** After seeing the City’s proposed design documents for Porter Square intersection improvements we were compelled to write a follow-up letter expressing our disappointment in the plan. You can read that letter here **
On behalf of the volunteers and residents who are part of Cambridge Bicycle Safety we are writing to urge the City to expedite the planned Vision Zero safety improvements for Porter Square and implement them as soon as possible in 2018.
We strongly support the following changes included in the city’s proposal:
- Changes to simplify traffic flow and shorten signal phases, making it easier for pedestrians to cross and everyone to get through the intersection.
- Permanently closing the exit ramp from the mall onto Massachusetts Ave toward Harvard Square. Additionally, we encourage the City to use the old ramp to create a new public space to enhance livability with benches, planters, etc…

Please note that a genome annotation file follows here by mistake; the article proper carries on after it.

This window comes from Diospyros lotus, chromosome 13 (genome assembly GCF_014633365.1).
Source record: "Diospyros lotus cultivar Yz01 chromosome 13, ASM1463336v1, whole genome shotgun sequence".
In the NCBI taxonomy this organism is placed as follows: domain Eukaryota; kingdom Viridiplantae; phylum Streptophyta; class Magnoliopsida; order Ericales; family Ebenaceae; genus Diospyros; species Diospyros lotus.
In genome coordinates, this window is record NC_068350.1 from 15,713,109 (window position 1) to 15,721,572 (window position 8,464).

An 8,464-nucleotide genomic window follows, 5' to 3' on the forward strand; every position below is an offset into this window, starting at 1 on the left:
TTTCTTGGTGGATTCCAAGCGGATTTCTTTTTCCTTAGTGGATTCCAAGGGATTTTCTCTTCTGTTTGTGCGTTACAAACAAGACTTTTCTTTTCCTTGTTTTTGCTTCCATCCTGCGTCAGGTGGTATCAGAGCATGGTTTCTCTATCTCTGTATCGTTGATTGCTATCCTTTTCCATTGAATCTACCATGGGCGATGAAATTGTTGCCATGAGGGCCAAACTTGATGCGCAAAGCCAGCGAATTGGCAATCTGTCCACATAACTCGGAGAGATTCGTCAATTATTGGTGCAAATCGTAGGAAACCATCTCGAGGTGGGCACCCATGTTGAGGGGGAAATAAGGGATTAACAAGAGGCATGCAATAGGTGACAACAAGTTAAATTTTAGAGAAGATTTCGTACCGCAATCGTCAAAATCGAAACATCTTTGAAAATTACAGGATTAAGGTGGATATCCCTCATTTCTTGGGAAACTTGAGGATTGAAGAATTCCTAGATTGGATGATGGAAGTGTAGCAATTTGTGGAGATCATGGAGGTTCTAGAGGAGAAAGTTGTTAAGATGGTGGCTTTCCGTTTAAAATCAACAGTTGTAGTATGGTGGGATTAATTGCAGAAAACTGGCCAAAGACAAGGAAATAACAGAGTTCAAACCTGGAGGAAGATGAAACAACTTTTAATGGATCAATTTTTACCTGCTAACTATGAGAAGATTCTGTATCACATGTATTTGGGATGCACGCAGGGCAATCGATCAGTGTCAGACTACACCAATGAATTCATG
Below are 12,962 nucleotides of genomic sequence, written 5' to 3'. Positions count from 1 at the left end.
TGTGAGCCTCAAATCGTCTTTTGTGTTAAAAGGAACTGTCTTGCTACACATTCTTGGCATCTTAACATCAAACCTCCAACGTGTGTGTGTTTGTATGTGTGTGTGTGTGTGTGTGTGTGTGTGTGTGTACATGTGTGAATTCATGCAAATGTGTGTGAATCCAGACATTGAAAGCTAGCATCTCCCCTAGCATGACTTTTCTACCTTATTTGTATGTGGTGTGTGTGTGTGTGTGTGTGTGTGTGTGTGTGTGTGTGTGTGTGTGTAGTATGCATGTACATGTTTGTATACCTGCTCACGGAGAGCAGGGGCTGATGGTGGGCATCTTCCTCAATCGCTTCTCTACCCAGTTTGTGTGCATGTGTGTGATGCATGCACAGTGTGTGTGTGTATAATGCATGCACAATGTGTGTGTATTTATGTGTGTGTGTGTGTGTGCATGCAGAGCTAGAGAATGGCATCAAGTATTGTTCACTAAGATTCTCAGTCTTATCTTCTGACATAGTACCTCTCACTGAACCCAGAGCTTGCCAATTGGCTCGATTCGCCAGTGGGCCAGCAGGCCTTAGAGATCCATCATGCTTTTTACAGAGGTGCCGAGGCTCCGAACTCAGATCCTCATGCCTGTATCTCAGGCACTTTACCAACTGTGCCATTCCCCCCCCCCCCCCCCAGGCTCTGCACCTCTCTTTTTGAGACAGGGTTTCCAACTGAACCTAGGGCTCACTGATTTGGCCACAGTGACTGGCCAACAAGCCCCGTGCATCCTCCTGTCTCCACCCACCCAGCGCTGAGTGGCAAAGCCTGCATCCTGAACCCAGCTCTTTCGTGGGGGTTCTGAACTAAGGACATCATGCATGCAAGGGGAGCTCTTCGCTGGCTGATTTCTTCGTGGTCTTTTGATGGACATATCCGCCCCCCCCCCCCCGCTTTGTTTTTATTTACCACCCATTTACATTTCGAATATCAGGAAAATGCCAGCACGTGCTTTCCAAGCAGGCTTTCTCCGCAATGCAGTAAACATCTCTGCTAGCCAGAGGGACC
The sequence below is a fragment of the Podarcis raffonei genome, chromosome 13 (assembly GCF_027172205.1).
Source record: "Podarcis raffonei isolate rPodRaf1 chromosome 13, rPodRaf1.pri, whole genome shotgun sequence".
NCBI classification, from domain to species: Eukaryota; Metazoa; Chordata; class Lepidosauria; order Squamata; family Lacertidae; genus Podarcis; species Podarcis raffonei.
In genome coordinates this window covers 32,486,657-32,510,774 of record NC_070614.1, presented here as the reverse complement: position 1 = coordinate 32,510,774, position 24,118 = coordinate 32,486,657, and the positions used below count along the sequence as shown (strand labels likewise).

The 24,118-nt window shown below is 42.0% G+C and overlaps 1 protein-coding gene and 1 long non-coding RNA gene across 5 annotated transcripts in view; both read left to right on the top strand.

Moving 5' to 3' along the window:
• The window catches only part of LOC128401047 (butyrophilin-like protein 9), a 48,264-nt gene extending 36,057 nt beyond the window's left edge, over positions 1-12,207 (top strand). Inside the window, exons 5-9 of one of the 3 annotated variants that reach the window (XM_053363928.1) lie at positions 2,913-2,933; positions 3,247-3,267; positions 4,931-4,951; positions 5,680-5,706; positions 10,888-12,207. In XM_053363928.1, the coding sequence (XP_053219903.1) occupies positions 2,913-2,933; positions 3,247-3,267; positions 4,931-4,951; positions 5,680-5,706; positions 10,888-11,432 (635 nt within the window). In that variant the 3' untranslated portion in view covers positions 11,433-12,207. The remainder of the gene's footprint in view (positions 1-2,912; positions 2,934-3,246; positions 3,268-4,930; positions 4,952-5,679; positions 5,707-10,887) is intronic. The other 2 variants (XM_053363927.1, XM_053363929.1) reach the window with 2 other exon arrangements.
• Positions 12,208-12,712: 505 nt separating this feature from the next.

We strongly encourage the city to incorporate the following action into this improvement project to enhance bicyclist safety:
- Ensure cyclists have a safe exit by installing a new green painted bike crossing from the shopping center to the other side of Mass Ave running parallel to the crosswalk.
Finally, we remain disappointed that more significant infrastructure changes are not being considered as part of the City’s Vision Zero response, specifically changes that could more directly address the conditions that contributed to the recent deaths. Accordingly, we urge the City to expedite installation of protected bike lanes (especially adjacent to where Joe Lavins’ crash occurred) and shorten crossing distances for pedestrians (especially across Somerville Avenue, which could be done now that the two left turn lanes from Mass Ave have been reduced to one) to improve safety for pedestrians and people on bikes.
The long awaited safety enhancements in the City’s plan were promised after the death of Marcie Mitler and Joe Lavins who were both killed in Porter Square in 2016, and we firmly believe it has already taken too long — well over a year — for these important changes to be implemented. Vision Zero principles call on cities to more rapidly install safety improvements and infrastructure to avoid future tragedies. For example, after the near death of a cyclist in 2016, Berkeley installed a protected bike lane just three months later.
Thank you as always for your dedication to making Cambridge a safe city to bike for people of all ages and abilities.